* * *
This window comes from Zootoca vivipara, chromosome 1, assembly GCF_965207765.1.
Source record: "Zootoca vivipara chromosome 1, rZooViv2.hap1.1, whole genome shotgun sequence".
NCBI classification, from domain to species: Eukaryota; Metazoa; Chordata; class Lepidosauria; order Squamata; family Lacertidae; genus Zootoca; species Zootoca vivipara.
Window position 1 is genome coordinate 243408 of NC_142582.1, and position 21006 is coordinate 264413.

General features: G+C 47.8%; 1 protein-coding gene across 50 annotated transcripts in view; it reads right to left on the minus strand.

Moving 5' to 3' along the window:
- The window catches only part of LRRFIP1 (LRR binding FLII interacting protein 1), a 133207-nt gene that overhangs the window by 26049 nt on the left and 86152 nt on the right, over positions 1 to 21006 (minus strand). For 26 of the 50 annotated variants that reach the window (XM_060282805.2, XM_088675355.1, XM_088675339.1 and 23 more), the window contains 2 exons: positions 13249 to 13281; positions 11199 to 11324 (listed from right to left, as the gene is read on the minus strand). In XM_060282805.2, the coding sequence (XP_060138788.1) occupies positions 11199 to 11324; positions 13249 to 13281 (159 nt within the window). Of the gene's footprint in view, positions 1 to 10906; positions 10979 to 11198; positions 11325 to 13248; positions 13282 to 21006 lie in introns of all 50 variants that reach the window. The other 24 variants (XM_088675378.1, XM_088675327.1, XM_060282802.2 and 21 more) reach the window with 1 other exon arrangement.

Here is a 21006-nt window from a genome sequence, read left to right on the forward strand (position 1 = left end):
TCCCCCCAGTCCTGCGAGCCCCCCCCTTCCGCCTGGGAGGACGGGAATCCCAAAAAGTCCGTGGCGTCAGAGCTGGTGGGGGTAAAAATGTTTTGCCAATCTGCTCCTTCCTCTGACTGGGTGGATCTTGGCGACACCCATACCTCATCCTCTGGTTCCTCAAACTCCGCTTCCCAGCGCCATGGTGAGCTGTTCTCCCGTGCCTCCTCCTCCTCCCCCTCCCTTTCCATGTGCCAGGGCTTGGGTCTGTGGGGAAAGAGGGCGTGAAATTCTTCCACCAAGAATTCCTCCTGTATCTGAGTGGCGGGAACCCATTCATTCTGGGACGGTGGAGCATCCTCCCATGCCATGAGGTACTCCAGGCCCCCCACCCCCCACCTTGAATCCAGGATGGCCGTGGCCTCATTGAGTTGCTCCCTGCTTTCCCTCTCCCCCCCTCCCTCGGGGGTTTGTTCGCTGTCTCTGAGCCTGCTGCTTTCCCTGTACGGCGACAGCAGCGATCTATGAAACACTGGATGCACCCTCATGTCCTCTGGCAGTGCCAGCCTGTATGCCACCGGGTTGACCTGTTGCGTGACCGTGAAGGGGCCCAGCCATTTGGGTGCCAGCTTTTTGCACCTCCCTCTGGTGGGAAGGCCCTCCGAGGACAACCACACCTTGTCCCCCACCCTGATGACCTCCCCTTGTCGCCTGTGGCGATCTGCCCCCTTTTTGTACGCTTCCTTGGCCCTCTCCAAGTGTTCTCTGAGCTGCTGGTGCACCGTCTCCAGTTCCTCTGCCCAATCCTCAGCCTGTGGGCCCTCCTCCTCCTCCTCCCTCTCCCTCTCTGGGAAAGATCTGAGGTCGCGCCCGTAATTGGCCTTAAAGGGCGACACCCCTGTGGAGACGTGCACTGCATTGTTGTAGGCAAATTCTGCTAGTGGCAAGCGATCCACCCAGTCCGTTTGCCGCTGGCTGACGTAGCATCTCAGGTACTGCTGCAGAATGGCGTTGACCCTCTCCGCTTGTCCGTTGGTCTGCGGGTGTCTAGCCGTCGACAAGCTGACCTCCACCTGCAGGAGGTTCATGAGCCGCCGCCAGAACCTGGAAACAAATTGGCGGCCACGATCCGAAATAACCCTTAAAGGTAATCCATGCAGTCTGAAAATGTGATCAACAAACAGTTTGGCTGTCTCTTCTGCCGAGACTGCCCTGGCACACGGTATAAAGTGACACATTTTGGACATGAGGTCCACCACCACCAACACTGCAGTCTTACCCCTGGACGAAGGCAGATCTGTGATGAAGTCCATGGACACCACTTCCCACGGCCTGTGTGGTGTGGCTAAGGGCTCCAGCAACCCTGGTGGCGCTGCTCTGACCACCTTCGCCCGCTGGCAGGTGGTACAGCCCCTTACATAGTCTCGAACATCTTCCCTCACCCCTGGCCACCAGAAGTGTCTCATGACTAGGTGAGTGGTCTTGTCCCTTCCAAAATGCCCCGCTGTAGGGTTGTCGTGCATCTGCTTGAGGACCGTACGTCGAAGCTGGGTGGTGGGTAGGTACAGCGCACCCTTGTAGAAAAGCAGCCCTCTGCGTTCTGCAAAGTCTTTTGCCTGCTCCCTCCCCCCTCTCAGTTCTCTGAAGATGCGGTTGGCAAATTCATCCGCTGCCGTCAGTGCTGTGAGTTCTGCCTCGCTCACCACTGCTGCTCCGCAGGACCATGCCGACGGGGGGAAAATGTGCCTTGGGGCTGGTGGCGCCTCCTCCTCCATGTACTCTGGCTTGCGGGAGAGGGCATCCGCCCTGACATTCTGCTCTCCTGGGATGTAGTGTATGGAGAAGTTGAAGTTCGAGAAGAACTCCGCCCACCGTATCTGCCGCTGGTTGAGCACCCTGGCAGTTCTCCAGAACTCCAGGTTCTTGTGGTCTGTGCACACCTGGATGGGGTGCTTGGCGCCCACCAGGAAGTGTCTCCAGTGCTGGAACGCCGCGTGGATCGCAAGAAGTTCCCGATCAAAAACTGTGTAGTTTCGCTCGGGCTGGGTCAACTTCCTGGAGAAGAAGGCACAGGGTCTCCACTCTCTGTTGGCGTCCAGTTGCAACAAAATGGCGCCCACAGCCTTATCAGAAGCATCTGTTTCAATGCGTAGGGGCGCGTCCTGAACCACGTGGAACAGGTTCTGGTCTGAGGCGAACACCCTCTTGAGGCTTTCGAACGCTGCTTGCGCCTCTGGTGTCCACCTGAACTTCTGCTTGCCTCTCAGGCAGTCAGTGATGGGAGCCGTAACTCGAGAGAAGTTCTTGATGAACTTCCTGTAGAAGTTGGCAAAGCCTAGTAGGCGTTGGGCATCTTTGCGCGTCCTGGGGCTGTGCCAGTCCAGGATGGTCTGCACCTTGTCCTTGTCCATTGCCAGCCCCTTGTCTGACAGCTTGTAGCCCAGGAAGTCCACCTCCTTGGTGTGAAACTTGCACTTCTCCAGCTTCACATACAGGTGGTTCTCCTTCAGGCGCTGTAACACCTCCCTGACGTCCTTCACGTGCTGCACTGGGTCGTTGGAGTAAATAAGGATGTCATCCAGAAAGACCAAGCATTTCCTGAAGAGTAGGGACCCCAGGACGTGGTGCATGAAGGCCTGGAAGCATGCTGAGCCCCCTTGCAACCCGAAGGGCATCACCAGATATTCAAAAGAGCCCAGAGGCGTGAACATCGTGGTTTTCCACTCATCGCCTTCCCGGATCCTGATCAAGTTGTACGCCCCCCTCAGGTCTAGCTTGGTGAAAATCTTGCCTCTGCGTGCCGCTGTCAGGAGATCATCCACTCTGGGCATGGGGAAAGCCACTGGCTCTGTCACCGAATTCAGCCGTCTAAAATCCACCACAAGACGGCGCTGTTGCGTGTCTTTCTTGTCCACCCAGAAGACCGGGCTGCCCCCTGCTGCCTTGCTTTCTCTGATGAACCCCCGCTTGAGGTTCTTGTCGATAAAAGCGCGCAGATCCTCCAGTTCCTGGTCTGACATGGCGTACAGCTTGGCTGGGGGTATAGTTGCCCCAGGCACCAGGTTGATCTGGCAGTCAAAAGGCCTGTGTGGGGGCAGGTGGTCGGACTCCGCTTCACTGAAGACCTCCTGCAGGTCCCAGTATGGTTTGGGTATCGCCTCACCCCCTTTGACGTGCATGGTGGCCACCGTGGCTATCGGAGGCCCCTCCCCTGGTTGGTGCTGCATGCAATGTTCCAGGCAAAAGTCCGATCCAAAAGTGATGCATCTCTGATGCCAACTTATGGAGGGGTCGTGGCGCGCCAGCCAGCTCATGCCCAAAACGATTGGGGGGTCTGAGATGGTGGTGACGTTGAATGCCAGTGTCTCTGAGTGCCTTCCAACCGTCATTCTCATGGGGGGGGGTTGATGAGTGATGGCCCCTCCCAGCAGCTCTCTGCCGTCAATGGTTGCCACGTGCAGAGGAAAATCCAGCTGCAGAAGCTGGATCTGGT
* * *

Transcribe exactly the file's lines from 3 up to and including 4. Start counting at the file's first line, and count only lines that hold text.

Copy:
NCBI classification, from domain to species: Eukaryota; Metazoa; Chordata; class Lepidosauria; order Squamata; family Lacertidae; genus Zootoca; species Zootoca vivipara.
Window position 1 is genome coordinate 243408 of NC_142582.1, and position 21006 is coordinate 264413.